A period of silence
Historian, Meleah Hampton looks at the history behind the minutes silence.
Silence for one or two minutes is included in the Anzac Day and Remembrance Day ceremony as a sign of respect and a time for reflection.
The idea for the two-minutes silence is said to have originated with Edward George Honey, a Melbourne journalist and First World War veteran who was living in London in 1919. He wrote a letter to the London Evening News in which he appealed for five-minutes' silence, to honour the sacrifice of those who had died during the war.
In October 1919 Sir Percy Fitzpatrick, a South African, suggested a period of silence on Armistice Day in all the countries of the empire. Throughout the war, whenever South African troops suffered heavy losses on the Western Front, a period of silence had been observed at noon in Cape Town. Fitzpatrick's suggestion was presented to King George V, who readily agreed to the proposal. But after a trial with the Grenadier guards at Buckingham Palace, at which both Honey and Fitzpatrick were present, the period of silence was shortened to two minutes. It is unclear whether Honey and Fitzpatrick ever met or discussed ideas about the silence.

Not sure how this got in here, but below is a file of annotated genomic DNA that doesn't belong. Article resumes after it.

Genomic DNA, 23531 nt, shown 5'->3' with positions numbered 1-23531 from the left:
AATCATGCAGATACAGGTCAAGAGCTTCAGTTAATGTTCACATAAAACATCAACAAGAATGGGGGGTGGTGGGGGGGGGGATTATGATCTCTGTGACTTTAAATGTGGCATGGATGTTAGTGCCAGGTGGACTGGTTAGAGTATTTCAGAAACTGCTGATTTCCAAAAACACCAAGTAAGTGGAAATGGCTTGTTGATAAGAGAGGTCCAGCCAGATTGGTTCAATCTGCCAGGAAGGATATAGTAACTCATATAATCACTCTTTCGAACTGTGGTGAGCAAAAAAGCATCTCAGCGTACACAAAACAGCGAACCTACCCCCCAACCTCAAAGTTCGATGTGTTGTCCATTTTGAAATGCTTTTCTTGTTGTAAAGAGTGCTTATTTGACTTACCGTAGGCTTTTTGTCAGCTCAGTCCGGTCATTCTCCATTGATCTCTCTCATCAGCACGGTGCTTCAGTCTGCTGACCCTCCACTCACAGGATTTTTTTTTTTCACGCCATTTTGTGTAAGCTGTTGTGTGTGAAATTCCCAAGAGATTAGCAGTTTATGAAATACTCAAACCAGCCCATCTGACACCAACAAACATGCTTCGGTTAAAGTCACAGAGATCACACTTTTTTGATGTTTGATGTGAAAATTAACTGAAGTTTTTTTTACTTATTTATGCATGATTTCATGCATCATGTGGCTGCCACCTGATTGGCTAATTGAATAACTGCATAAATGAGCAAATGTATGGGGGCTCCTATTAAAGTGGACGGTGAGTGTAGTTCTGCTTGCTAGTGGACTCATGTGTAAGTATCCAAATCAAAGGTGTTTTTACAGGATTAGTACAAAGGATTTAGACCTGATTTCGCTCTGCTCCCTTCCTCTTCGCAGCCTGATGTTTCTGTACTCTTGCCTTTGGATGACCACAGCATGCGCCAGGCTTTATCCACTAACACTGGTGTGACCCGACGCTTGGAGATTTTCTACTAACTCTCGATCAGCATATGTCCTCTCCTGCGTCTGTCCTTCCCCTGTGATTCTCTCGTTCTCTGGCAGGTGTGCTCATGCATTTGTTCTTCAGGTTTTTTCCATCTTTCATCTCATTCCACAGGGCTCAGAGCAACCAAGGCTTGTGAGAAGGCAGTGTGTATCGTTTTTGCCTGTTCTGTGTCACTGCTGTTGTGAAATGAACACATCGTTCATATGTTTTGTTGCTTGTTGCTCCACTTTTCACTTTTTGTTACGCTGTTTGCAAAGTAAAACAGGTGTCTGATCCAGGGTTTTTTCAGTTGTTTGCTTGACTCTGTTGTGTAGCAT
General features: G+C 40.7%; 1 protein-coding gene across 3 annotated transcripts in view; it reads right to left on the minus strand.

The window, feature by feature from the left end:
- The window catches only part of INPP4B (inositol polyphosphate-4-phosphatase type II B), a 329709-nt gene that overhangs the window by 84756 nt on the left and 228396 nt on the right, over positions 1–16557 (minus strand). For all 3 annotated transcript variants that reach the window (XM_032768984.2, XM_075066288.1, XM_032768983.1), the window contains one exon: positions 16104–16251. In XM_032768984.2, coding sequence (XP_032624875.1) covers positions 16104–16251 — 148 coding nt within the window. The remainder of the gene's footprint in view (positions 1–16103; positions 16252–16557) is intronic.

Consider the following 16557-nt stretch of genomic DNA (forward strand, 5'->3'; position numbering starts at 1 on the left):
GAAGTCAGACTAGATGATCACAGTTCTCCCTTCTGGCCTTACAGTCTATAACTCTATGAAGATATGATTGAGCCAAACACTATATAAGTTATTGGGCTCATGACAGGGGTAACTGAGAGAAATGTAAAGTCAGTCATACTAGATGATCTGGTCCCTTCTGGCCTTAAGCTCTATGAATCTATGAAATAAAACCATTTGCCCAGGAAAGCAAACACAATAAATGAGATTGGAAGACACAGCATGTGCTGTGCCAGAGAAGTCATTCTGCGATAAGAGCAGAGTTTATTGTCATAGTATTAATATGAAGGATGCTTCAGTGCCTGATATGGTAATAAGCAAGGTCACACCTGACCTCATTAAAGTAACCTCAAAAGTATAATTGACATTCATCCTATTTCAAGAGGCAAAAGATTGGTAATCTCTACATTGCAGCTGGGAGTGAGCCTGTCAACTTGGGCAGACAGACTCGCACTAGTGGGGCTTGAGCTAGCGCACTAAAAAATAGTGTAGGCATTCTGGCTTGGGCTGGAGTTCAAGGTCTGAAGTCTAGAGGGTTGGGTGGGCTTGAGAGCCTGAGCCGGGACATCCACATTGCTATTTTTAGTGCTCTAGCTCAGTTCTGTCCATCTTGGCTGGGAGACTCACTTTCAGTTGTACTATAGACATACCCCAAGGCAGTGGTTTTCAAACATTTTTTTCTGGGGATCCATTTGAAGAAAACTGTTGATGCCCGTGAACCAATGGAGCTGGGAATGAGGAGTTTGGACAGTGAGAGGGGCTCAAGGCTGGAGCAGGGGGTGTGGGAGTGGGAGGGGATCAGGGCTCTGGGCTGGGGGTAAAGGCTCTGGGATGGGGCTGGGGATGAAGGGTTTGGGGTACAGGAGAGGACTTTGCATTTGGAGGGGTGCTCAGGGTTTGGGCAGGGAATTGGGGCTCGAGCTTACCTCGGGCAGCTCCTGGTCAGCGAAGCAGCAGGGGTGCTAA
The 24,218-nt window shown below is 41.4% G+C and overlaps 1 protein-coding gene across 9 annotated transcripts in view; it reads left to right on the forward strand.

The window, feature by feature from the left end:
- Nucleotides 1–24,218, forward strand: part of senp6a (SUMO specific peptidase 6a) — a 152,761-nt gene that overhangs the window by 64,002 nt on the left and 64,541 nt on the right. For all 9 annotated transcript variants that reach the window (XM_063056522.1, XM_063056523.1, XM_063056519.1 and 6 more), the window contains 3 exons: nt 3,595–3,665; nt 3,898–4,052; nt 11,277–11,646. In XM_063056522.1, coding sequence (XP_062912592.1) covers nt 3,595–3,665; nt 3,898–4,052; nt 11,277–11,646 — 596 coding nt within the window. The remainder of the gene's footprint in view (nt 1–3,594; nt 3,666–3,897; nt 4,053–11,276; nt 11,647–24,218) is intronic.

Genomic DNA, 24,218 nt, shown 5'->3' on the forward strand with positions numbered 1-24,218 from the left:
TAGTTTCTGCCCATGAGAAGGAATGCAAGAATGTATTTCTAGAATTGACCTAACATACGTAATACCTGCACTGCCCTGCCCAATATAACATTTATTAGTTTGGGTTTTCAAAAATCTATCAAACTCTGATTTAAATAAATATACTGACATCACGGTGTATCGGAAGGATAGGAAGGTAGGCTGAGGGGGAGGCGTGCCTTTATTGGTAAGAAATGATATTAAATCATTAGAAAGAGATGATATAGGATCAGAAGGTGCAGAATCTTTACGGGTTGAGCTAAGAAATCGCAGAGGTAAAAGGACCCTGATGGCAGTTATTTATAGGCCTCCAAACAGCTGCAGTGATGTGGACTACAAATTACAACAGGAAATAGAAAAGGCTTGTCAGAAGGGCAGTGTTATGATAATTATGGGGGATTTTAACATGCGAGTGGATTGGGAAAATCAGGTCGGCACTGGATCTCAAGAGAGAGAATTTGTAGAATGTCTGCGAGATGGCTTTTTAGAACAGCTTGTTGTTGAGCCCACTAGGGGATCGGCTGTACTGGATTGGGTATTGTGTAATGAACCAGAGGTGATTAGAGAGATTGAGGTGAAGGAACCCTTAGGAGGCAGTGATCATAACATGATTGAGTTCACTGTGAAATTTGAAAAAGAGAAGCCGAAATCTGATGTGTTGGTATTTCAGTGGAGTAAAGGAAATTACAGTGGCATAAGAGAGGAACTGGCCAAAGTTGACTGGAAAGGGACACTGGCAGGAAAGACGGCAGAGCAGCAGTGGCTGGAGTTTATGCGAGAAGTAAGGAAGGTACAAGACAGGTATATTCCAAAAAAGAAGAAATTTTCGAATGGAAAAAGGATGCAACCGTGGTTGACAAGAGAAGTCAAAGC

On 6 November 1919 the King sent a special message to the people of the Commonwealth:
I believe that my people in every part of the Empire fervently wish to perpetuate the memory of that Great Deliverance, and of those who laid down their lives to achieve it.
The King requested that "a complete suspension of all our normal activities" be observed for two minutes at "the eleventh hour of the eleventh day of the eleventh month" so that "in perfect stillness the thoughts of everyone may be concentrated on reverent remembrance of the Glorious Dead".
Two minutes' silence was first observed in Australia on the first anniversary of the Armistice and continues to be observed on Remembrance Day, 11 November. Over the years, the one or two-minutes silence has also been incorporated into Anzac Day and other commemorative ceremonies.